The inquisitive, destructive, determined folks at iFixit have got their hands on, and inside, an iPad 3G. They’ve already got some highlights on what they’re discovering about the new model. Hit the jump for their full list …
iPad 3G teardown – initial highlights:
* The immediate visible difference is the inclusion of a black plastic RF window on top of the iPad for better antenna reception.
* The black RF window significantly changes the opening procedure. You cannot start separating the display using the notches on the top (à la Wi-Fi version), since that will undoubtedly break the RF window. You have to start from the right side and gingerly proceed to the top and bottom of the iPad.
* There are actually FIVE antennas in this iPad:
* Two antennas handle the cell reception — one is in the RF window on top, the other attaches to the LCD frame.
* A single GPS antenna is also housed in the RF window on top.
* Just like the iPad Wi-Fi, there are two antennas that handle Wi-Fi / Bluetooth connectivity, one in the Apple logo and another to the left of the dock connector.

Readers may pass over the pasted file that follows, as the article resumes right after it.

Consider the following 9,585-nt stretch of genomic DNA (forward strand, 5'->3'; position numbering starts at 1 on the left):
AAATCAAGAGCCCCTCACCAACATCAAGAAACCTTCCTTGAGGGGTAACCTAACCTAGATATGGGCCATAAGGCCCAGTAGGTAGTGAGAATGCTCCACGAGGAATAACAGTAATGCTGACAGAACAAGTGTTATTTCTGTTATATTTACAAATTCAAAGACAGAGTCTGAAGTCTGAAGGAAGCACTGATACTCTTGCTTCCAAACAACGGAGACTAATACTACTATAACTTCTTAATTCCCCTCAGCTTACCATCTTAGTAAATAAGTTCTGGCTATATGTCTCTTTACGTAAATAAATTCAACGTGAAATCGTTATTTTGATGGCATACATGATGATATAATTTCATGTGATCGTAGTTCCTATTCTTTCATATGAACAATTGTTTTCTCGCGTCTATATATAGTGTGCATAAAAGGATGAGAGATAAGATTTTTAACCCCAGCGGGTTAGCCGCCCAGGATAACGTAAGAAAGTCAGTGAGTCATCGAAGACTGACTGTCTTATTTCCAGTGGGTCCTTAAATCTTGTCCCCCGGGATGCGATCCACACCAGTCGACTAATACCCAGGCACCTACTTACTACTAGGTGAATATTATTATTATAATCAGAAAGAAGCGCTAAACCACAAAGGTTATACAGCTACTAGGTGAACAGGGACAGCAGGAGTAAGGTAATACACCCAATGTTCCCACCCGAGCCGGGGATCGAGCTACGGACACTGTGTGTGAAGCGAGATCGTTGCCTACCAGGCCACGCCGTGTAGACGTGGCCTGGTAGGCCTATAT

* You heard that right, folks: Apple looks to be using the entire LCD frame as an antenna!
* Who would’ve thought: Apple uses the same 3G baseband processor in both the iPhone 3GS and the iPad 3G.
* The baseband processor in question is the Infineon 337S3754 PMB 8878 X-Gold IC. It was actually white-labeled on the production unit, but with enough sleuthing we were able to confirm its true identity.
* The iPad 3G has a Broadcom BCM4750UBG Single-Chip AGPS Solution, whereas the iPhone 3GS uses an Infineon Hammerhead II package. Big win for Broadcom!
* Apple did not change any major suppliers between manufacturing the pre-production unit they provided the FCC and their final production run.
I’m sure there will be lots more to come from the iFixit team as they spend more time with the iPad 3G, and we’ll share that as and when we hear more from them. In the meantime, for lots more detail on the teardown process and lots of great pictures, go to: